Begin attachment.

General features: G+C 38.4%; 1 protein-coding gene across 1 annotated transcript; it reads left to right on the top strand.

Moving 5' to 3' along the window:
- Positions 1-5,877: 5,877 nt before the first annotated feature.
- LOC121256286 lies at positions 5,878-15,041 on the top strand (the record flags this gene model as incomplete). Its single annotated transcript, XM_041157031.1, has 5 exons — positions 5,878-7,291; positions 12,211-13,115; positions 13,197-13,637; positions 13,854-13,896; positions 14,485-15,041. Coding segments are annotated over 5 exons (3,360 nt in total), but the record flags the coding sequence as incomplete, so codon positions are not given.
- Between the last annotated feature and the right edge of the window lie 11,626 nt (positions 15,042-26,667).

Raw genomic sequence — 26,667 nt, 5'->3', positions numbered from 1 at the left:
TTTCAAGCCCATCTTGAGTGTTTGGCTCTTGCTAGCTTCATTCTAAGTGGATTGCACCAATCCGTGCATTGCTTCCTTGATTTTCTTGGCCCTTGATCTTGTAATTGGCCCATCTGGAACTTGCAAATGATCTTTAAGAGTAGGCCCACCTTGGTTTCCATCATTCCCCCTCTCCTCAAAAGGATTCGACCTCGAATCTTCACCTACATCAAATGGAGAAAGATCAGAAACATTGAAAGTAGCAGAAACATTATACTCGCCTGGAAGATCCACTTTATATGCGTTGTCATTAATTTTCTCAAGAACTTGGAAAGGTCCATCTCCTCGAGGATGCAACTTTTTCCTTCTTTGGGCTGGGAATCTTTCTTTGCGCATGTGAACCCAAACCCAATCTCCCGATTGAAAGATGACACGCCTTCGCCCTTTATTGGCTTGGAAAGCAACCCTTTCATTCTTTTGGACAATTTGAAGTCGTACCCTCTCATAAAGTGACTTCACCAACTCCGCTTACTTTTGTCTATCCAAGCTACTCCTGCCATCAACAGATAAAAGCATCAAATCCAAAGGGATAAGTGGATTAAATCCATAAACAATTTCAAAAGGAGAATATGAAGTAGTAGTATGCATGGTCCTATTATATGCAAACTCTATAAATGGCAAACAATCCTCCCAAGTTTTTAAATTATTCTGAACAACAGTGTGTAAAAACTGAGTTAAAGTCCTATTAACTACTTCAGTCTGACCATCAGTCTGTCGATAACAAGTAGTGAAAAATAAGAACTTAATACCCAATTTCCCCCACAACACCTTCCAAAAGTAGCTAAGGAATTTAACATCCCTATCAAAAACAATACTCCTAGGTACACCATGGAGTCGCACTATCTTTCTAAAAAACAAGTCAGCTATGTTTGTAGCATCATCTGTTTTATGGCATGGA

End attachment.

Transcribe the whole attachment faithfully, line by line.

General features: G+C 38.4%; 1 protein-coding gene across 1 annotated transcript; it reads left to right on the top strand.

Moving 5' to 3' along the window:
- Positions 1-5,877: 5,877 nt before the first annotated feature.
- LOC121256286 lies at positions 5,878-15,041 on the top strand (the record flags this gene model as incomplete). Its single annotated transcript, XM_041157031.1, has 5 exons — positions 5,878-7,291; positions 12,211-13,115; positions 13,197-13,637; positions 13,854-13,896; positions 14,485-15,041. Coding segments are annotated over 5 exons (3,360 nt in total), but the record flags the coding sequence as incomplete, so codon positions are not given.
- Between the last annotated feature and the right edge of the window lie 11,626 nt (positions 15,042-26,667).

Raw genomic sequence — 26,667 nt, 5'->3', positions numbered from 1 at the left:
TTTCAAGCCCATCTTGAGTGTTTGGCTCTTGCTAGCTTCATTCTAAGTGGATTGCACCAATCCGTGCATTGCTTCCTTGATTTTCTTGGCCCTTGATCTTGTAATTGGCCCATCTGGAACTTGCAAATGATCTTTAAGAGTAGGCCCACCTTGGTTTCCATCATTCCCCCTCTCCTCAAAAGGATTCGACCTCGAATCTTCACCTACATCAAATGGAGAAAGATCAGAAACATTGAAAGTAGCAGAAACATTATACTCGCCTGGAAGATCCACTTTATATGCGTTGTCATTAATTTTCTCAAGAACTTGGAAAGGTCCATCTCCTCGAGGATGCAACTTTTTCCTTCTTTGGGCTGGGAATCTTTCTTTGCGCATGTGAACCCAAACCCAATCTCCCGATTGAAAGATGACACGCCTTCGCCCTTTATTGGCTTGGAAAGCAACCCTTTCATTCTTTTGGACAATTTGAAGTCGTACCCTCTCATAAAGTGACTTCACCAACTCCGCTTACTTTTGTCTATCCAAGCTACTCCTGCCATCAACAGATAAAAGCATCAAATCCAAAGGGATAAGTGGATTAAATCCATAAACAATTTCAAAAGGAGAATATGAAGTAGTAGTATGCATGGTCCTATTATATGCAAACTCTATAAATGGCAAACAATCCTCCCAAGTTTTTAAATTATTCTGAACAACAGTGTGTAAAAACTGAGTTAAAGTCCTATTAACTACTTCAGTCTGACCATCAGTCTGTCGATAACAAGTAGTGAAAAATAAGAACTTAATACCCAATTTCCCCCACAACACCTTCCAAAAGTAGCTAAGGAATTTAACATCCCTATCAAAAACAATACTCCTAGGTACACCATGGAGTCGCACTATCTTTCTAAAAAACAAGTCAGCTATGTTTGTAGCATCATCTGTTTTATGGCATGGA